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RealTime IT News

The iPhone My Location feature: missed it by that much

As the owner of an iPhone, my colleagues like to forward new announcements for the phone my way, either because I might be interested in it, or to check it out. In the case of Google's new My Location feature, it was both. Too bad AT&T failed me again, albeit in an amusing way.

My Location is a feature found in the iPhone's Safari browser. Select that option with a tap of the finger and it determines your location and narrows searches to where you are. So if you do a search for a Starbucks, it would find the ones around you (not like I didn't already know every one within 5 miles of my house).

So while working at home the other day I fired up the phone, selected "update" from the My Location line right below the search box and it came up with "Berkeley, CA." Which was great, except that I live in Belmont, 40 or so miles to the southwest.

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Even better was at work. Our office is right on the edge of San Francisco proper and just next door to Candlestick Park (Dave Needle is always correcting me, saying I need to be factually accurate in its name, especially when I'm giving directions. He's right, of course, but I utterly loathe corporate arena naming and won't use it for an older building/stadium. For something new like AT&T Park, I usually come up with something unprintable here).

That puts us at the corners of three cities, really; San Francisco, Daly City and Brisbane. Renewing my location on the phone resulted in all three cities being selected at one point or another. Updating it is a bit of Russian Roulette. I'm never sure which of the three cities it will pick.

So the Starbucks search finds me stores 15 miles away, smack in the middle of downtown, or Daly City stores a few miles west but on the other side of the mountains, and of course, none in Brisbane (despite my efforts. I recommended a Brisbane location to Starbucks CEO Howard Schultz when I met him two years ago at the iPod Touch launch.).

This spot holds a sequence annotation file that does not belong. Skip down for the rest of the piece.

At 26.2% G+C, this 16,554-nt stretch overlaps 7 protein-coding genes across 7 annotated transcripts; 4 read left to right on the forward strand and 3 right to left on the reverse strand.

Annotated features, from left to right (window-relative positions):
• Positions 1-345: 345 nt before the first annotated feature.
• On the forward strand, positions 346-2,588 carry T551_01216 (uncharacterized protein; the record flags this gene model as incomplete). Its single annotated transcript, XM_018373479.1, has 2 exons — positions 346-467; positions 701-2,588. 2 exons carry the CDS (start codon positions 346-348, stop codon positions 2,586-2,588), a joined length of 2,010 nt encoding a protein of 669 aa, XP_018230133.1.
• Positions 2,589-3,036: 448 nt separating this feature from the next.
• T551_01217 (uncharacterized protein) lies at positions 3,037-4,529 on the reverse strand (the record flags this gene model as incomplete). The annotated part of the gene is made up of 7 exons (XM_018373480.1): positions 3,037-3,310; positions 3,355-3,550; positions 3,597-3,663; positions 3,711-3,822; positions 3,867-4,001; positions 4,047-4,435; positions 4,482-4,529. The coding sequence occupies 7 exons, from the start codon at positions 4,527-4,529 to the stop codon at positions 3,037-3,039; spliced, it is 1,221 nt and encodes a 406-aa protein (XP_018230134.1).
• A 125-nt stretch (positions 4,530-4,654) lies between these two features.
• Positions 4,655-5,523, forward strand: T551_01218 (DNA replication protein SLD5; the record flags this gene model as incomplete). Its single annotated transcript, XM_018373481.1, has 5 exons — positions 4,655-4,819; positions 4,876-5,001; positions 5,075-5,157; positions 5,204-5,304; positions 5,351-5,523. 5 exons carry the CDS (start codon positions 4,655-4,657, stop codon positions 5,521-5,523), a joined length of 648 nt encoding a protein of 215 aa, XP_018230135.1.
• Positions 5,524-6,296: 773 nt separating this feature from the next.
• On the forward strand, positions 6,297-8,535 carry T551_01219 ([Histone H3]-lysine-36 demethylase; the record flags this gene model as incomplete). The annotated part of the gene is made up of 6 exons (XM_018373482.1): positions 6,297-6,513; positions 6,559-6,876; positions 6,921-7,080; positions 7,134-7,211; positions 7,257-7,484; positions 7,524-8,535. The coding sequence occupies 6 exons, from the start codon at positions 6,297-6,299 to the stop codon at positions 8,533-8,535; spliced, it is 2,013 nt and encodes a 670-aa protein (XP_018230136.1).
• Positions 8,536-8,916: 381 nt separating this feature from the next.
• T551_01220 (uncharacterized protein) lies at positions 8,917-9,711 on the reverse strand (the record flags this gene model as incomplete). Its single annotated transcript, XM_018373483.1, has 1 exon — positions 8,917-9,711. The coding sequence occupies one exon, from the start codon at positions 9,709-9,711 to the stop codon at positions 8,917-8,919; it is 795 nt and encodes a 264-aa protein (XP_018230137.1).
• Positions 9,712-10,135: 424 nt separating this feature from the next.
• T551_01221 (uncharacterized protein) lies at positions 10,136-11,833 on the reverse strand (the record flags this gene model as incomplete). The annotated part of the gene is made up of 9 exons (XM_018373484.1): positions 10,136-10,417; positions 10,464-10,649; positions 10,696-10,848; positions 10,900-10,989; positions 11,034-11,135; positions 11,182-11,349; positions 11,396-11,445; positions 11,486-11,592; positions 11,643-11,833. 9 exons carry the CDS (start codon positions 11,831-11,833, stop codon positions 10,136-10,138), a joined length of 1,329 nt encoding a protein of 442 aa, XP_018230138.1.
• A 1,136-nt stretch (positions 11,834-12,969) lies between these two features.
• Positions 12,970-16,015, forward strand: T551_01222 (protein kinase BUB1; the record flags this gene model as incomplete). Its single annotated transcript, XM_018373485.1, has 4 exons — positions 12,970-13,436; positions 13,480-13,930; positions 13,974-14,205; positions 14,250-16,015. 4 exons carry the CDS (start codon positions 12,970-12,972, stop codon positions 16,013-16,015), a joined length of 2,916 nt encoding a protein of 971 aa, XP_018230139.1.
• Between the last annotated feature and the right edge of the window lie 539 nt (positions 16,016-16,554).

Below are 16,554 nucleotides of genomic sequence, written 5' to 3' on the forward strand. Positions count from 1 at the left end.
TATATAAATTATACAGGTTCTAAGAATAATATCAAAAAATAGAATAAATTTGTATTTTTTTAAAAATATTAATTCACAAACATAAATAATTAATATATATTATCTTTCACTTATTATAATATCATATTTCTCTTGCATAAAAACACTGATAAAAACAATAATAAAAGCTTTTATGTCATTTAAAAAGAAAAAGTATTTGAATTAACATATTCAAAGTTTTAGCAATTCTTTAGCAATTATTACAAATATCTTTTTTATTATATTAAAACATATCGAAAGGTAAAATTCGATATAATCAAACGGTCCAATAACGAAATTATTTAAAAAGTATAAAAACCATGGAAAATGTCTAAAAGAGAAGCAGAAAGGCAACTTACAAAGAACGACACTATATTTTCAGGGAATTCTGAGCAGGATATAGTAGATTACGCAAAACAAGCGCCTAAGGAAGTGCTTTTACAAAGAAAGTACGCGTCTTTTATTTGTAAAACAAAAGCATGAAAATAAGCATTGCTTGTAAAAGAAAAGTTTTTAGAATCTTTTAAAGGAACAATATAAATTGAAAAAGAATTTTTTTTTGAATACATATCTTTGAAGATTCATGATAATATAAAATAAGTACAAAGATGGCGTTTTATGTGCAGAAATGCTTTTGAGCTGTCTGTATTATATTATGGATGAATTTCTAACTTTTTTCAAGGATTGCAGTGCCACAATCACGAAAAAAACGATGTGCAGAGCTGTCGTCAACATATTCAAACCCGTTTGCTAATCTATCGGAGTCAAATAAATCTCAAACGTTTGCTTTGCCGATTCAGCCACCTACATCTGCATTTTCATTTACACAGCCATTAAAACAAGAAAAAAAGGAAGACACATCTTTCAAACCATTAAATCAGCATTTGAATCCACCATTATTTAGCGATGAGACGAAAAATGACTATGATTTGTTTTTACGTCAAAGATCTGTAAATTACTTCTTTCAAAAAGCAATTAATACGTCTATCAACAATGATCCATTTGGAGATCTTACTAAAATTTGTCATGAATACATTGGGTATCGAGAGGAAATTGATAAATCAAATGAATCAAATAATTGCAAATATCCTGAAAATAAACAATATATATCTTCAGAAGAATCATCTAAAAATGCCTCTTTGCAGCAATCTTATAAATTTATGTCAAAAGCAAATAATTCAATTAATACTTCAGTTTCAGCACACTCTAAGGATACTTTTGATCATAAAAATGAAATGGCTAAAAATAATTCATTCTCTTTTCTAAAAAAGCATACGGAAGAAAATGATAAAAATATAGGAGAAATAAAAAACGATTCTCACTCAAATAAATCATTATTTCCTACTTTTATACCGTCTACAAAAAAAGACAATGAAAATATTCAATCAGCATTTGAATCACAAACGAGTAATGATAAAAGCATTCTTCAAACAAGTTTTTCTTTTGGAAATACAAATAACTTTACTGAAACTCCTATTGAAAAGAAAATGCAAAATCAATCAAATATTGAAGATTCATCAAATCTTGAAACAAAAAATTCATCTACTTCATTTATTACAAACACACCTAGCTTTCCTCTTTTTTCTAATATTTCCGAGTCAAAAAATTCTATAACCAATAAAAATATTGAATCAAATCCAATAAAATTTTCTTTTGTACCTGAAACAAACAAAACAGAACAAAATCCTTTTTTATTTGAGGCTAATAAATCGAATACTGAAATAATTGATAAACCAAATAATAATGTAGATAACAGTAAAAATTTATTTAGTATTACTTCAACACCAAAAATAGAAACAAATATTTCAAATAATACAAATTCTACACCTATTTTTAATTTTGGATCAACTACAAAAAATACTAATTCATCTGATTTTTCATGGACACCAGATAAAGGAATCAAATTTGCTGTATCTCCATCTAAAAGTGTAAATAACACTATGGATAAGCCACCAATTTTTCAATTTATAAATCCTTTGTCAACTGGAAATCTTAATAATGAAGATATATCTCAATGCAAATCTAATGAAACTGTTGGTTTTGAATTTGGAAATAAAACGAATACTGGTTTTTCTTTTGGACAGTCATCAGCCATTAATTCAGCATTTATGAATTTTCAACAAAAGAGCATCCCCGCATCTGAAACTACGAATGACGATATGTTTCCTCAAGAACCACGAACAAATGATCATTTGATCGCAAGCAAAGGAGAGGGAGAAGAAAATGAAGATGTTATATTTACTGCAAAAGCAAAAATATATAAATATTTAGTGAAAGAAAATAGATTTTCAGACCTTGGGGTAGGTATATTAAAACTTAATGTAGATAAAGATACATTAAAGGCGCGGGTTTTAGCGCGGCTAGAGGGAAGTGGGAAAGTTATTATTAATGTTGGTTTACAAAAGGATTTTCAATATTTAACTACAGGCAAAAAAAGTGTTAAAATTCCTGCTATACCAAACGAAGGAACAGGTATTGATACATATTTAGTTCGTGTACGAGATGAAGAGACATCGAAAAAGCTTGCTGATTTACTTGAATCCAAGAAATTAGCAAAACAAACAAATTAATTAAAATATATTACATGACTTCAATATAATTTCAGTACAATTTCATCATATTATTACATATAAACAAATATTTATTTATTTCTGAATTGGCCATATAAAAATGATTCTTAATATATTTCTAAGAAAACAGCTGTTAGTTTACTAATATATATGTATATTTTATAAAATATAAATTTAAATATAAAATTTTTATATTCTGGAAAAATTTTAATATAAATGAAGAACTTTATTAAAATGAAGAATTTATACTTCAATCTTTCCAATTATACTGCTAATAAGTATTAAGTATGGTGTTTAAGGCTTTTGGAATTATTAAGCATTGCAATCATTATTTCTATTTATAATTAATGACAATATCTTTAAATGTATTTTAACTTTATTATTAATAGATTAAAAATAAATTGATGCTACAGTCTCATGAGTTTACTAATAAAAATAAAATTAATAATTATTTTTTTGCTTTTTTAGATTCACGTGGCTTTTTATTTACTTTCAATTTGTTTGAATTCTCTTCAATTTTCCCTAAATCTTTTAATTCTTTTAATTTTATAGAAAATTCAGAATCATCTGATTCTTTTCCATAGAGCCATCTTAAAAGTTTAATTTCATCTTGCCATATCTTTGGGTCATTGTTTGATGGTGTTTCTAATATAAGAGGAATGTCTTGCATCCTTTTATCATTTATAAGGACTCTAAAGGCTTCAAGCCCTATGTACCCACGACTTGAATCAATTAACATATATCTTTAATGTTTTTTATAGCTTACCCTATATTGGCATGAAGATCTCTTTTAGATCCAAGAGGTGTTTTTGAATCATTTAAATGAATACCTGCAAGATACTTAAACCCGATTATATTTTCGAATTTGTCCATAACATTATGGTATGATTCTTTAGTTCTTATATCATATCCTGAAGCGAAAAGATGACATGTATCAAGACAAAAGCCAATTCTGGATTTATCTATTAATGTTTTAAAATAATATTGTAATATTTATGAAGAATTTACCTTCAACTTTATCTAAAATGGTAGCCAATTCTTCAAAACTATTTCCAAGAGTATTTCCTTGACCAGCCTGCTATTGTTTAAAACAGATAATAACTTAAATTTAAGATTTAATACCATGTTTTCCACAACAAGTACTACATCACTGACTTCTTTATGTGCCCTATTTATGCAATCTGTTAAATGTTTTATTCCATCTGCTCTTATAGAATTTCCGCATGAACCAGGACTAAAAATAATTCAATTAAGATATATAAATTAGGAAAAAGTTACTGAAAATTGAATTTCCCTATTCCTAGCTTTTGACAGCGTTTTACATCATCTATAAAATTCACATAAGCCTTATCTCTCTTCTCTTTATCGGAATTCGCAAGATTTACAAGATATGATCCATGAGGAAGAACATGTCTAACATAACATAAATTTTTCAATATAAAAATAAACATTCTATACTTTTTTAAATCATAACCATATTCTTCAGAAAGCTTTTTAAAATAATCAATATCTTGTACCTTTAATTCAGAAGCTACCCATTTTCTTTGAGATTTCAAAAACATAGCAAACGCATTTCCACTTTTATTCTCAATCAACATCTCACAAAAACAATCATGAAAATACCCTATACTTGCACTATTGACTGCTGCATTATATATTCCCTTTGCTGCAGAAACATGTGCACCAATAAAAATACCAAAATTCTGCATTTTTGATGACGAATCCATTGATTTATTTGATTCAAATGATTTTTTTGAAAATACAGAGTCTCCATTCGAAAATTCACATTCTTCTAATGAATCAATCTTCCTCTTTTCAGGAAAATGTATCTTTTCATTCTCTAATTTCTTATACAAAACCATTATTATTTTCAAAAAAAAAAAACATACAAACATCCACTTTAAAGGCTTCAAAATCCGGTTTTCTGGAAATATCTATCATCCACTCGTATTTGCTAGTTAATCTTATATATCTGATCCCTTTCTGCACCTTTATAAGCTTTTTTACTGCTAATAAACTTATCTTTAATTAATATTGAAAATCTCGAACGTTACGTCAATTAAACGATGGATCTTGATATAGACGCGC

One thing I can confirm is the rumors that iPhone OS 3.0 is a major power pig. Reports have been popping up on Apple and enthusiast sites that the phone can't hold a charge to save its life. The iPhone 3GS has a slightly smaller battery, around 15 percent smaller than the prior generations, but further tests found older 3G phones also had the problem.

So now suspicion now rests on the 3.0 OS as the culprit, since people with the older hardware are having the same problem. I've run the battery down to almost half its full charge with about one full hour of 3G use. That's just not acceptable.

Right now Apple has OS 3.1 in the works and is in the second beta, so fingers crossed that the problem is fixed. Despite the flaws, and now a growing crack in the plastic shell of my phone right at the base, where the USB connector attaches to the phone, I'm still not interested in anyone else's hardware. And that's coming from a PC user who builds his own computers and wouldn't use a Mac if Steve Jobs personally dropped one off at my house, since I'd just end up having to put Parallels on it to run all my Windows software.

However, I am plenty ticked at AT&T's poor network, inability to support the phone's full set of features and the $30 data bill when I know I'm not using anywhere near enough per month. I'm really ready to jailbreak this phone and switch providers.

As Sanford Bernstein analyst Craig Moffett noted, "Apple has so thoroughly stolen the customer relationship -- who would argue that Apple iPhone customers' first affinity is to the device rather than to the network -- that the network is not only irrelevant, it is rather a source of derision?"

Amen.

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